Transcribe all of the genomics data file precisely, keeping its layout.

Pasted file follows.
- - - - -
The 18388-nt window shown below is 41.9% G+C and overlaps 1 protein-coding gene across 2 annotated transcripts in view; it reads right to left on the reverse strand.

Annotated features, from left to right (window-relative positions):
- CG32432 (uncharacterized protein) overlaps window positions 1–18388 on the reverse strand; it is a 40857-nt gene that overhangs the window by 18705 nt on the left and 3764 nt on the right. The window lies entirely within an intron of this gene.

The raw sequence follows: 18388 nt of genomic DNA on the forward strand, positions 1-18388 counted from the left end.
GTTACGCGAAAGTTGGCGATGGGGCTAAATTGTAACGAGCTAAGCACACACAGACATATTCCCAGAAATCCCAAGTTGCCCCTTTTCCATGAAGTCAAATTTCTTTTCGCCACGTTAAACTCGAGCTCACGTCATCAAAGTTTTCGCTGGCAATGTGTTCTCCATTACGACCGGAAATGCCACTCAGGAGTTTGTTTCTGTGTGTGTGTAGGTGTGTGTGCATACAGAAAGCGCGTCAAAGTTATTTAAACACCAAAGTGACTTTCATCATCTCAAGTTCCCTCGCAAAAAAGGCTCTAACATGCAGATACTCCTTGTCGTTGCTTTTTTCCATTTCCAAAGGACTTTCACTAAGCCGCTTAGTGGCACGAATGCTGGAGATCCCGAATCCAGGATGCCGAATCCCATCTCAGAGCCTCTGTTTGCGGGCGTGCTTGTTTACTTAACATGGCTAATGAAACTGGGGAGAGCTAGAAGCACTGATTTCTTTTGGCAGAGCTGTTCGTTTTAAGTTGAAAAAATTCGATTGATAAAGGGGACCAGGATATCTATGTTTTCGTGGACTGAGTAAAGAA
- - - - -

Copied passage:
The 18388-nt window shown below is 41.9% G+C and overlaps 1 protein-coding gene across 2 annotated transcripts in view; it reads right to left on the reverse strand.

Annotated features, from left to right (window-relative positions):
- CG32432 (uncharacterized protein) overlaps window positions 1–18388 on the reverse strand; it is a 40857-nt gene that overhangs the window by 18705 nt on the left and 3764 nt on the right. The window lies entirely within an intron of this gene.

The raw sequence follows: 18388 nt of genomic DNA on the forward strand, positions 1-18388 counted from the left end.
GTTACGCGAAAGTTGGCGATGGGGCTAAATTGTAACGAGCTAAGCACACACAGACATATTCCCAGAAATCCCAAGTTGCCCCTTTTCCATGAAGTCAAATTTCTTTTCGCCACGTTAAACTCGAGCTCACGTCATCAAAGTTTTCGCTGGCAATGTGTTCTCCATTACGACCGGAAATGCCACTCAGGAGTTTGTTTCTGTGTGTGTGTAGGTGTGTGTGCATACAGAAAGCGCGTCAAAGTTATTTAAACACCAAAGTGACTTTCATCATCTCAAGTTCCCTCGCAAAAAAGGCTCTAACATGCAGATACTCCTTGTCGTTGCTTTTTTCCATTTCCAAAGGACTTTCACTAAGCCGCTTAGTGGCACGAATGCTGGAGATCCCGAATCCAGGATGCCGAATCCCATCTCAGAGCCTCTGTTTGCGGGCGTGCTTGTTTACTTAACATGGCTAATGAAACTGGGGAGAGCTAGAAGCACTGATTTCTTTTGGCAGAGCTGTTCGTTTTAAGTTGAAAAAATTCGATTGATAAAGGGGACCAGGATATCTATGTTTTCGTGGACTGAGTAAAGAA